The story is never about the middle kid. The eldest gets to be the heir, or sometimes the lost heir, or occasionally the bully or the man in charge or the villainous oppressor (or the mimetic-realism equivalents of the above.) The youngest is the bold one who goes out into the world to find his fortune, or the virtuous and kindly one who wins while the older siblings are undone by their own unpleasantness, or sometimes the mysteriously adopted foundling or the one with special powers.
But nobody ever tells a story about the middle kid.
This is a law of storytelling that could, under the right circumstances, be profitably broken. But it would take work. A novel of mimetic realism would want to make itself into a family problem novel about the angst and trials of being a middle kid; a fantasy novel would want to deliberately subvert the archetype. Novels in other genres would want to handle the problem by thrusting the protagonist’s family so far into the background that he might as well have sprung fully-formed from the brow of the CIA, or the USMC, or the NYPD, or the faculty of Harvard Law.
The last-named case moves us over into “action heroes don’t have families” territory — which is a profoundly unrealistic motif. But nobody wants to think about the noir-story LA private eye with his trench coat and his fedora and his world-weary outlook going back home to Toledo, Ohio, for Thanksgiving, where he spends a long weekend not as the owner and sole operative of AAA Investigations Incorporated, but as Joey the middle kid who gets ribbed by his siblings for showing up looking like a poser on TV and whose mother wants to know if he’s met any nice girls yet out there in California. After four days of this, murder and palm trees and brutal cops and corrupt city officials start looking really good.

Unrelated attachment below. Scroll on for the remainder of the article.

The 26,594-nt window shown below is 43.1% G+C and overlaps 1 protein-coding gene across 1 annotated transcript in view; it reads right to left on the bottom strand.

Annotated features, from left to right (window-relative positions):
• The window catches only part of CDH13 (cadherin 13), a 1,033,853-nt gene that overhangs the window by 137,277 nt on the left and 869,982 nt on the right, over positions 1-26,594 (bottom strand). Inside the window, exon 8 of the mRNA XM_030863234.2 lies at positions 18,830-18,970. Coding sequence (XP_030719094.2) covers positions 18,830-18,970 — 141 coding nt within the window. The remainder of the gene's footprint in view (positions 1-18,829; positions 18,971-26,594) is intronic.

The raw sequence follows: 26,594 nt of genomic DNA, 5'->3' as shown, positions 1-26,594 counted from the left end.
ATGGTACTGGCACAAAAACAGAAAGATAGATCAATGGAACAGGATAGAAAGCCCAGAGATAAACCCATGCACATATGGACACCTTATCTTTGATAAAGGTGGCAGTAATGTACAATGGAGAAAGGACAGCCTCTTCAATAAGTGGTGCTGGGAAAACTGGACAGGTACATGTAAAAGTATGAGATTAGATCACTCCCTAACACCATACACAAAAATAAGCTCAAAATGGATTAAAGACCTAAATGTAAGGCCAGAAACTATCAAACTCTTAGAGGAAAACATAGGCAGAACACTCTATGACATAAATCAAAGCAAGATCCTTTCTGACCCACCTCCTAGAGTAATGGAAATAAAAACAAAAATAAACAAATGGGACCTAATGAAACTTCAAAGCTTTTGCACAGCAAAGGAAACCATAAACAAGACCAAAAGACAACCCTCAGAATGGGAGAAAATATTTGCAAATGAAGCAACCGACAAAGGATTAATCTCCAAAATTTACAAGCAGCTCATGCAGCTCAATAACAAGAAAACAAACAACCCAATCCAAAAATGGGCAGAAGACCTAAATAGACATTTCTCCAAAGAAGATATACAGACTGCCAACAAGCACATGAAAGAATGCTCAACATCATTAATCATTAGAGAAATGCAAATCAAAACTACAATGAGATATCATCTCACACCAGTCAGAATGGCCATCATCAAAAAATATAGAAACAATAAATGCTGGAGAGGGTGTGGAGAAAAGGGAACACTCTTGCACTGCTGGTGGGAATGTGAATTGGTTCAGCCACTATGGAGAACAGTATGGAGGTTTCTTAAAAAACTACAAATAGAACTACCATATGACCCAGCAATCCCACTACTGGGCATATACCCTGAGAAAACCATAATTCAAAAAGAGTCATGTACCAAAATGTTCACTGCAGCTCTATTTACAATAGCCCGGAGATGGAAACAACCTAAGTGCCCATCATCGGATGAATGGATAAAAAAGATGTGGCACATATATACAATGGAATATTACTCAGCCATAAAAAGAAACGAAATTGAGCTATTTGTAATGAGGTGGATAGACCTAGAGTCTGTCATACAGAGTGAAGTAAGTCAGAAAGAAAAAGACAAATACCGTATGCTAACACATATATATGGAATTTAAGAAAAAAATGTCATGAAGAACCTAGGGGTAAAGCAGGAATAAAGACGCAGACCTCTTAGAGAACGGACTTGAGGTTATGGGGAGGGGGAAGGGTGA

Writing an ordinary family with no more than the normal amount of inter-sibling and parent-child conflict can be hard work. It’s no wonder, really, that so many writers resort to making their protagonists orphans, or to giving them dysfunctional families that they don’t talk to any more. But it does leave a lot of open territory out there, just waiting to be explored.
3 thoughts on “An Underutilized Plot Resource”
I haven’t properly done any Middle Children, except insofar as my viscount was thrust into his role unexpectedly when his elder brother died in a riding accident, but I had a lot of fun with all three of my protagonists’ families. Of course, there are a lot of Regency-romance tropes to use, like Still-Flirtatious Aging Beauty, and Iron Lady Grandma, and Useless Brother-In-Law, and Strict Mama, Indulgent Papa, and Nosy Little Sisters And Brothers, and No-Nonsense Goodwife, and so on. After all, it all goes back to Jane Austen, and what she was writing about? Families.
Romance is probably the most family-positive of all the genres — not surprising, since the thematic purpose of most romance plots is the establishment of a stable relationship. In a romance, a character like noir-detective Joey in the main post — even if his family back in Toledo had all tragically perished in the backstory — would almost certainly end up re-embedded in a family matrix by the end of the tale.
One of the things I enjoy about Janet Evanovich’s Stephanie Plum mysteries is watching Stephanie cope with her family while still trying to get her bounty-hunting, mystery-solving business done. They’re the absolute opposite of noir — more screwball comedy — and it’s the family that brings the best comedy.